Thank you for the compliment. It was an interesting and rewarding project to be involved with. Since the publisher has been around almost as long as the Gettysburg Address (that might be an exaggeration), it was decided to get the archives in order. We have a pretty amazing collection of almost 1,600 books. Because of the extensive amount of archival material, a graduate student intern was hired. While doing so, she discovered a copy of a 1947 edition of Lincoln’s Gettysburg Address, with WPA-style mural designs by muralist James Daugherty. I believe she referred to it as an “epic find.” Daugherty wrote and illustrated a number of picture books, most with American history themes. He received a Newbery Medal and a Caldecott Honor, so a pretty impressive resumé, although at the time, I had no idea. The re-issue was approved, and I was given the task of reproducing a book sixty-six years old. Nothing like a little pressure to get the creative mojo going! We had five books on hand, and I was determined to keep the detail en tact and retain the richness of the original art as closely as possible. I went through each book, and then purchased two more on eBay. Since most of the pages had yellowed, some worse than others, it was like putting together a puzzle. I found the best of the best, and tried to ensure the colors were consistent for the reprint. We expanded the page count for the reissue to include an afterward by Gabor Boritt, a Lincoln scholar, and illustrated tip sheets of each panel at the back of the book. The original tip sheet - which was a one page and not illustrated - was a loose, unbound page inserted into one of the original copies. To this day, we have no idea how it was originally used. I am very proud of the finished book, as well as the teamwork involved to get it
done so seamlessly.
 
What subjects or themes are on Albert Whitman’s ‘hot list’ at the moment?
 
Albert Whitman has been known for its “issue” books - subjects that are not necessarily mainstream. We still strive to serve that purpose, but have also opened up our themes to be more broad. I think our upcoming Spring 2014 list is a nice representation of how we have evolved as a company. In picture books, we have Jacob’s New Dress, dealing with gender non-conformity, along side There Once Was a Cowpoke Who Swallowed and Ant, a freewheeling southwest re-telling of There Was an Old Lady Who Swallowed a Fly. We have a verse novel, Dust of Eden, about the Japanese internment camps during WWII and a YA novel, Skin and Bones, which is serious, yet humorous story about male anorexia. I guess our “hot list” is always about a story that needs to be heard.
 
 
 
 
 
Select a recent project which you really enjoyed to share with our audience.
 
Not that any of the other books don’t deserve the spotlight, but since I’ve mentioned it twice already, I guess it would be Jacob’s New Dress. The topic of gender non-conforming children is sensitive and relatively new. It is fresh take on Whitman’s wheelhouse of dealing with “issues.” There is definitely discomfort with some people when discussing it. When searching for an illustrator, it was made clear that the artist needed to be an advocate for Jacob, the main character. He is your typical dinosaur-acting-car-crashing-soccer-playing boy, who just happens to wear a dress. One illustrator was enthusiastic, but declined because ultimately the topic was too uncomfortable. Their honesty in saying that was much appreciated. It was worth the disappointment of not working with them. An artist needs to connect with the story in some way. We really lucked out with Chris Case, who ultimately brought the story to life. He had such empathy for Jacob, and created a character that anyone would want to be friends with. This was his first book as an illustrator, so it was fun to have his enthusiasm and insight into creating Jacob’s world. We are all excited to see how the book will be received (and not received) this spring.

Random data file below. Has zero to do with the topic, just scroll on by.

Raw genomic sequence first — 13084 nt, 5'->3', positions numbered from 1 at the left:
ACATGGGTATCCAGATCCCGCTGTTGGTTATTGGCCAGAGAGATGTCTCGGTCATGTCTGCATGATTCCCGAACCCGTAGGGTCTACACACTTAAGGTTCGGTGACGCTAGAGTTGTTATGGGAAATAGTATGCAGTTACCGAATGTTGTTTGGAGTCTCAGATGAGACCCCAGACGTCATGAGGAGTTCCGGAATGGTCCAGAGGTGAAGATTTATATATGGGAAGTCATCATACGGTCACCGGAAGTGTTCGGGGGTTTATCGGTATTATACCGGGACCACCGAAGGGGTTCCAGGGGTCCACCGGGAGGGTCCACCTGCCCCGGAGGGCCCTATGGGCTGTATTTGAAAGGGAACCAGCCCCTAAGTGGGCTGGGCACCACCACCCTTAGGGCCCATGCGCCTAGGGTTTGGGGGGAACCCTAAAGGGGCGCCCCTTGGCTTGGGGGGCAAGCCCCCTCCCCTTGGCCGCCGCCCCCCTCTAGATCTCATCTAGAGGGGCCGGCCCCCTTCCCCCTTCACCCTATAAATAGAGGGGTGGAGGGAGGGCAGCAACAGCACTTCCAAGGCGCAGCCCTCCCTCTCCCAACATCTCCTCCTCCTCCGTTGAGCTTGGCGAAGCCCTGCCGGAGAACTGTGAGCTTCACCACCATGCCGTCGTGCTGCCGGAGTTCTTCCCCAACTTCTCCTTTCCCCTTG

What inspired you to become an art director?
 
As cliché as it sounds, it has always been a dream of mine. Reading books as a kid, I was always wondering, “How do you get to make a book? Will my name ever be in the library?” Or, “Why did they use that on the cover?” I guess somehow it was in the cards for me. 
 
Being creative under pressure is part of an art director’s job. Give us a few examples of challenges you have faced and how you overcame them.
 
One I’m sure all art directors deal with is deadlines. No matter how on track a project may be, we all have lives, and sometimes our personal lives affect the project. Honesty is key. I always ask the illustrators to give me the truth (and vice versa), and we’ll make it happen. How much time do you need? Can you meet this deadline? If the communication is open, and we can all be flexible, almost always, the finished book makes it to the printer. It might sound odd, but email can be challenging, especially when you have numerous books going on with people all over the world at the same time. I can get sucked into the vast black hole that is responding to emails for an entire morning. It’s not always putting out fires, but every project has something going on. I try to respond with quick and concise answers and move forward. Keeping in touch with the illustrators, and encouraging them through the process is one of the best parts of my job. For me, the challenge is always to give 100% to each book. Some days, one book can suck the creativity out of you, and you still have two more that need to be worked on. When this happens, I tend to just step away for awhile. It’s surprising how getting some fresh air can get your creativity pumping again.
 
What advice do you have for illustrators looking to appeal to Albert Whitman & Co. Are there specific characters, subjects or mediums you are particularly interested in?
 
Each story has a different vision or look, and we rarely go into a project saying, “This needs to be done in gauche.” I think illustrators need to be flexible with their styles and hone in on a few. The more you can offer visually, the more likely you will be get reviewed for different projects. Keep working on technique, and try to venture outside of their comfort zone. Sticking to one style only limits the possibilities. I also love a good website that showcases their artwork, and a good blog showcases their personality. It’s nice to see who is behind that beautiful art.
 
What current trend in publishing are you most excited about?
 
That is difficult question to answer, especially concerning illustrators. I don’t see one style trumping another. Some artists still prefer creating on paper, while others have flipped to producing 100% digital art. Because the stories published are so very different, each book has the opportunity to shine. Wow me with spectacular work and I’ll be happy!